Check your local laws.
When selling your home, failed septic system and all, you’ll need to check first with your real estate agent. In some states it’s illegal to sell your home if the system isn’t up to code — which includes a failed system. Legality might also vary county to county, so be sure your agent understands the laws in your area before you start prepping for a sale.
If you live in a state or area where you can’t sell a home without a working septic or sewer system, then you are going to have to replace it before the sale.
Get an estimate for replacement.
The cost to replace a septic tank will vary based on its size, as well as the cost of permitting in your area. You can expect to pay, on average:
- $600-$3,000 for the tank.
- $1,000 or less for permitting.
- $3,123-$9,404 for the installation of the new system.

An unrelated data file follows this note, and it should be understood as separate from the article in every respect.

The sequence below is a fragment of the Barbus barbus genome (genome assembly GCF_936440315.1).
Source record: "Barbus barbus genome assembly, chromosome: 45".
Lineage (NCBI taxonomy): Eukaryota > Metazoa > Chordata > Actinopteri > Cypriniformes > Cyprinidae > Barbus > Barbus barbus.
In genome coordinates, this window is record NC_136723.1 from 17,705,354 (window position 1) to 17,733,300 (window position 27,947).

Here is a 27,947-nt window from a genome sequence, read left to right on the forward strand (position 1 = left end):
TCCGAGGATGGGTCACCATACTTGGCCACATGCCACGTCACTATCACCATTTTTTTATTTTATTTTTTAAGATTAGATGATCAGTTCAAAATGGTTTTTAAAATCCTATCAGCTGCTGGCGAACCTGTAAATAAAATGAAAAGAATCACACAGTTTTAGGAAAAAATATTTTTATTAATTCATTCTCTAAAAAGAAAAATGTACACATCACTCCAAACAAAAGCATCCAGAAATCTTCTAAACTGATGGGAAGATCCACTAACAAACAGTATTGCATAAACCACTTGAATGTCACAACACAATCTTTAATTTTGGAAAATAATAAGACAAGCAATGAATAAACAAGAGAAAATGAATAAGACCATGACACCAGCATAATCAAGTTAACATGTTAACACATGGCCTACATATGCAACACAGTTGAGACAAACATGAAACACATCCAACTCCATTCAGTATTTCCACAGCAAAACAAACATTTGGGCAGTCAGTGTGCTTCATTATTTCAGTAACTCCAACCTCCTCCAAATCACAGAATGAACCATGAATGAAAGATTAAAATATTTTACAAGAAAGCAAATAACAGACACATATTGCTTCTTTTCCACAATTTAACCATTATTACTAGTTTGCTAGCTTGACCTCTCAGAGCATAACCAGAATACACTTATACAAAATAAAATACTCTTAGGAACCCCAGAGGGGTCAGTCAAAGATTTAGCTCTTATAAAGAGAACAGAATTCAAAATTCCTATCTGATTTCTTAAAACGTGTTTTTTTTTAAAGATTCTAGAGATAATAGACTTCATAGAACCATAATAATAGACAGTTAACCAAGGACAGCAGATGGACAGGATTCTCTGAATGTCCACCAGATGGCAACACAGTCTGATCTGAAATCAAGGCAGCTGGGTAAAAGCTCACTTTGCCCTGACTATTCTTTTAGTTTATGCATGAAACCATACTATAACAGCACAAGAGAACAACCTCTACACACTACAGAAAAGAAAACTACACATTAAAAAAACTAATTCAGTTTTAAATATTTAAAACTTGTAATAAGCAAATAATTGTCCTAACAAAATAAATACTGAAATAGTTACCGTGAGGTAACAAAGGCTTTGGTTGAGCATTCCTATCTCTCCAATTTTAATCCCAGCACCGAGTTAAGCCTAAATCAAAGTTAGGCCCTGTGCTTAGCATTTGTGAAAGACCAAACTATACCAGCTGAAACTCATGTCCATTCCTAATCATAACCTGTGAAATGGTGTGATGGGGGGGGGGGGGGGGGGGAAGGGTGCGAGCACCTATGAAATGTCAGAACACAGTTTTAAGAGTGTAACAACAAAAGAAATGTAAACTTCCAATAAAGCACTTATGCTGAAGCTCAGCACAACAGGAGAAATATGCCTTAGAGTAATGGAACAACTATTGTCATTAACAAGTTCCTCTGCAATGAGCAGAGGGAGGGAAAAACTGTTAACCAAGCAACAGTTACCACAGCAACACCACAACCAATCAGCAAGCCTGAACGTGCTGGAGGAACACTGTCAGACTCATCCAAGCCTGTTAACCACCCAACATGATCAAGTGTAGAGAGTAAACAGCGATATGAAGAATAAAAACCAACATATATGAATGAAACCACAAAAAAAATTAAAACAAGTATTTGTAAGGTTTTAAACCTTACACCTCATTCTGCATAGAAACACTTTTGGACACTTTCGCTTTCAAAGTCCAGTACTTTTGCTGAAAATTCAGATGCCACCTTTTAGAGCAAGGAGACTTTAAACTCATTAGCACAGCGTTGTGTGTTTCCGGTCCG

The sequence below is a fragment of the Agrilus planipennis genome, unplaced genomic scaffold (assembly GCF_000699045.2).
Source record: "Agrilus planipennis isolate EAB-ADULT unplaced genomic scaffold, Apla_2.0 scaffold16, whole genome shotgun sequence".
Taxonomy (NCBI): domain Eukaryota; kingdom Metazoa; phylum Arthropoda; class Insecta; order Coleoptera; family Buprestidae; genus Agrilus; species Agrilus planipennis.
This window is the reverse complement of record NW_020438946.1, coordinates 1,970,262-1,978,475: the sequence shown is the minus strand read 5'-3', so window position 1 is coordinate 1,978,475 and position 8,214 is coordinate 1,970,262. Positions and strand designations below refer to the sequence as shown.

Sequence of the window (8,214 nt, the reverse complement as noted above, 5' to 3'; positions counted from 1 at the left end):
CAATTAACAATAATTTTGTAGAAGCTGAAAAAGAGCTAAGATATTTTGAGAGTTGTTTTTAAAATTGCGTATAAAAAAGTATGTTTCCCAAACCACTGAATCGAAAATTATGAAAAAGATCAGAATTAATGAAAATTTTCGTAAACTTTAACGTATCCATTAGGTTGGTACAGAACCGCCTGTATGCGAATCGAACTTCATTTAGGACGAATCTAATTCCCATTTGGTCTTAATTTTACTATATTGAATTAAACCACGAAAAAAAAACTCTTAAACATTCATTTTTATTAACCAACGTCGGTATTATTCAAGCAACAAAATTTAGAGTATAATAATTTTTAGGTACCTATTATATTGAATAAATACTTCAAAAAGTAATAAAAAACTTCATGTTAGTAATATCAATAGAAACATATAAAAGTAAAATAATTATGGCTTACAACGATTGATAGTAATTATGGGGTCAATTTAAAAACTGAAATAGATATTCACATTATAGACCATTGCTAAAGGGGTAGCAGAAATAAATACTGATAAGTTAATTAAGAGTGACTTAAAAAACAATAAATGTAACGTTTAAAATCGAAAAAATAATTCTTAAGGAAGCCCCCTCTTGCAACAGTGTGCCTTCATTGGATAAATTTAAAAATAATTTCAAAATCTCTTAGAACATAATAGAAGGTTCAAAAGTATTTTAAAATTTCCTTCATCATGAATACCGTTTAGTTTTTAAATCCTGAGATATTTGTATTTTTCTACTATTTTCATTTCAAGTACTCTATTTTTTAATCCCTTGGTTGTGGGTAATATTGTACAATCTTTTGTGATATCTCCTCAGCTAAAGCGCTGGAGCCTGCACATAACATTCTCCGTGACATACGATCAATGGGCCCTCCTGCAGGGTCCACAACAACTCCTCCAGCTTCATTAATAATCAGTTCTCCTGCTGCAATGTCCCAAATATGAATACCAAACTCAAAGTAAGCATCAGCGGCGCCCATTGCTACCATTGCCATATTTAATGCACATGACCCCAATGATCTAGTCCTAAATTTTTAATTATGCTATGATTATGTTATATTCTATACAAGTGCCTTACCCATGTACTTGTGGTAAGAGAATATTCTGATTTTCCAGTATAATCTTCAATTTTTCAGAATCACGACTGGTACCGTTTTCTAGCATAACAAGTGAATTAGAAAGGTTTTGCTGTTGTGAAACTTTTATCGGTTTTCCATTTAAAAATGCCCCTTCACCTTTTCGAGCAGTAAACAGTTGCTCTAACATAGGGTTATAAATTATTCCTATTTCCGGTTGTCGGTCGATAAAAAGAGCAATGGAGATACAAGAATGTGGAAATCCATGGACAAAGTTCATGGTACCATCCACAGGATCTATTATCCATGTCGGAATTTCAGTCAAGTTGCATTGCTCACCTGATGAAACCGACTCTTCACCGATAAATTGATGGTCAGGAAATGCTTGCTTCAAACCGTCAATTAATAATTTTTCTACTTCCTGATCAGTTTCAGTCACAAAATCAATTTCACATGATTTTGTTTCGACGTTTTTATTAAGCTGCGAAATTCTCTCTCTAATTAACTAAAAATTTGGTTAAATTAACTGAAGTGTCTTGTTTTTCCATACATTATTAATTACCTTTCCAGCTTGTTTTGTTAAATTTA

- $1,200 – $4,500 for excavation and land prep.
With an estimate in hand, you’ll have a better idea of how to proceed.
Consult with neighbors.
Instead of replacing the septic system, you might be able to hook your home up to a sewer line that didn’t exist when the house was first built. The process requires decommissioning your septic tank and installing new plumbing lines on your property. You may also need to pay permitting and connection fees charged by your city or municipality. Connecting your home to the sewer can cost anywhere between $1,292-$4,795, and the fees associated with the hook up from the city can cost anywhere between $500-$20,000 depending on where you live.
The cost may make the project seem unattainable, but Joe Reichert, a top real estate agent in Martinez, CA, has worked with homeowners who tried to tackle the cost with their neighborhood.